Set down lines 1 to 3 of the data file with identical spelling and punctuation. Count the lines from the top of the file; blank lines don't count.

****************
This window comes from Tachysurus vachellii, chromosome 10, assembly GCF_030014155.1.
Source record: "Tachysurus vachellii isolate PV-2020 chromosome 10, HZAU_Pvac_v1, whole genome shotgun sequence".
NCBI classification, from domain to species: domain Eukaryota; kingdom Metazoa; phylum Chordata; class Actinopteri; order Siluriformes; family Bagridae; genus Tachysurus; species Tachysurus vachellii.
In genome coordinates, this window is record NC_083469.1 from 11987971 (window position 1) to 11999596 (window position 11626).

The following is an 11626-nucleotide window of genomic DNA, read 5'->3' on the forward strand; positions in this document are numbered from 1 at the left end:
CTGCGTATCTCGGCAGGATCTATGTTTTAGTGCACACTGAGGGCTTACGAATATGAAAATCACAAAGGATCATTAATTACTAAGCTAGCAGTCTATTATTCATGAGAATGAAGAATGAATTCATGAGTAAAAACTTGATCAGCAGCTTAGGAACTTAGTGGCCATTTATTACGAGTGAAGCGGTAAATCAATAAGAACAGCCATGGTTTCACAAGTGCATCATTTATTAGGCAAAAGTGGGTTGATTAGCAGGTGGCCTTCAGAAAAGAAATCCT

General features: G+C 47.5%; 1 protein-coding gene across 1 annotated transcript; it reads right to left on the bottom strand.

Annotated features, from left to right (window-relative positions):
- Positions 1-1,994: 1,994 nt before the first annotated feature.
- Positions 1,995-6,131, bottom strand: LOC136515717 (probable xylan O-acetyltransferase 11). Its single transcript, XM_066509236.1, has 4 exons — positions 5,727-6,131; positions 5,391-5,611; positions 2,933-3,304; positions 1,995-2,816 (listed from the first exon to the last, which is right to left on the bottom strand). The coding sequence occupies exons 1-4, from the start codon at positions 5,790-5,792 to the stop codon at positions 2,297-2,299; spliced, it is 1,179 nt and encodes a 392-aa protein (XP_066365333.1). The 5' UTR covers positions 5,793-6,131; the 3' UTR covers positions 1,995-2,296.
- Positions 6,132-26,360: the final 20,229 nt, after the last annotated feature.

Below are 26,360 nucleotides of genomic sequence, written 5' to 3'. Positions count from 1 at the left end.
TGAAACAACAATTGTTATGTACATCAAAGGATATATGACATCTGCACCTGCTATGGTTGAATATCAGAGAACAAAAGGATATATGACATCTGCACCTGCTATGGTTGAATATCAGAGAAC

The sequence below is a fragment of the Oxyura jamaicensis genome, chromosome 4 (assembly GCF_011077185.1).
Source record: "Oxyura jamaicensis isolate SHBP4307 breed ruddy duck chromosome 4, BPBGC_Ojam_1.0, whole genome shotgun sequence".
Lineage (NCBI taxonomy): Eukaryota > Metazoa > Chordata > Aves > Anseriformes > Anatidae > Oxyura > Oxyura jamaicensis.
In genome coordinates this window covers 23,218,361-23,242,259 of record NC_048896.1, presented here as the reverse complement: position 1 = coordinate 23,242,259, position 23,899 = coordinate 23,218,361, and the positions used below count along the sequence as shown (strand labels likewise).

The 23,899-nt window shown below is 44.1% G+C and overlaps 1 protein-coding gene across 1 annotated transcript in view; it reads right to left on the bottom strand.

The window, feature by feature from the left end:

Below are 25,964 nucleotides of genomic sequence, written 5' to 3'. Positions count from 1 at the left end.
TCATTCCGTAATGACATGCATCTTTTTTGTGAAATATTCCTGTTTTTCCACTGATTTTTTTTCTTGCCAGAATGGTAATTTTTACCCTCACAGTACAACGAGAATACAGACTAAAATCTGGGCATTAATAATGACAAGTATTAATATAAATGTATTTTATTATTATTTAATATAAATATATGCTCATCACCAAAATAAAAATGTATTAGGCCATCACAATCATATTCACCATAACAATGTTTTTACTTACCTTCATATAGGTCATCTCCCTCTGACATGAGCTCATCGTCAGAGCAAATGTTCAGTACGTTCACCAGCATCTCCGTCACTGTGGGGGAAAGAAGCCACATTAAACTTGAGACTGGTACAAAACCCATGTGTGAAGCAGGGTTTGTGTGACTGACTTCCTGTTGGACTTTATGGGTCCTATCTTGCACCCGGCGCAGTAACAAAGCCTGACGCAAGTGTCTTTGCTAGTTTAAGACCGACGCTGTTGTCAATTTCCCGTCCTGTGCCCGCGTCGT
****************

This window comes from Tachysurus vachellii, chromosome 10, assembly GCF_030014155.1.
Source record: "Tachysurus vachellii isolate PV-2020 chromosome 10, HZAU_Pvac_v1, whole genome shotgun sequence".
NCBI classification, from domain to species: domain Eukaryota; kingdom Metazoa; phylum Chordata; class Actinopteri; order Siluriformes; family Bagridae; genus Tachysurus; species Tachysurus vachellii.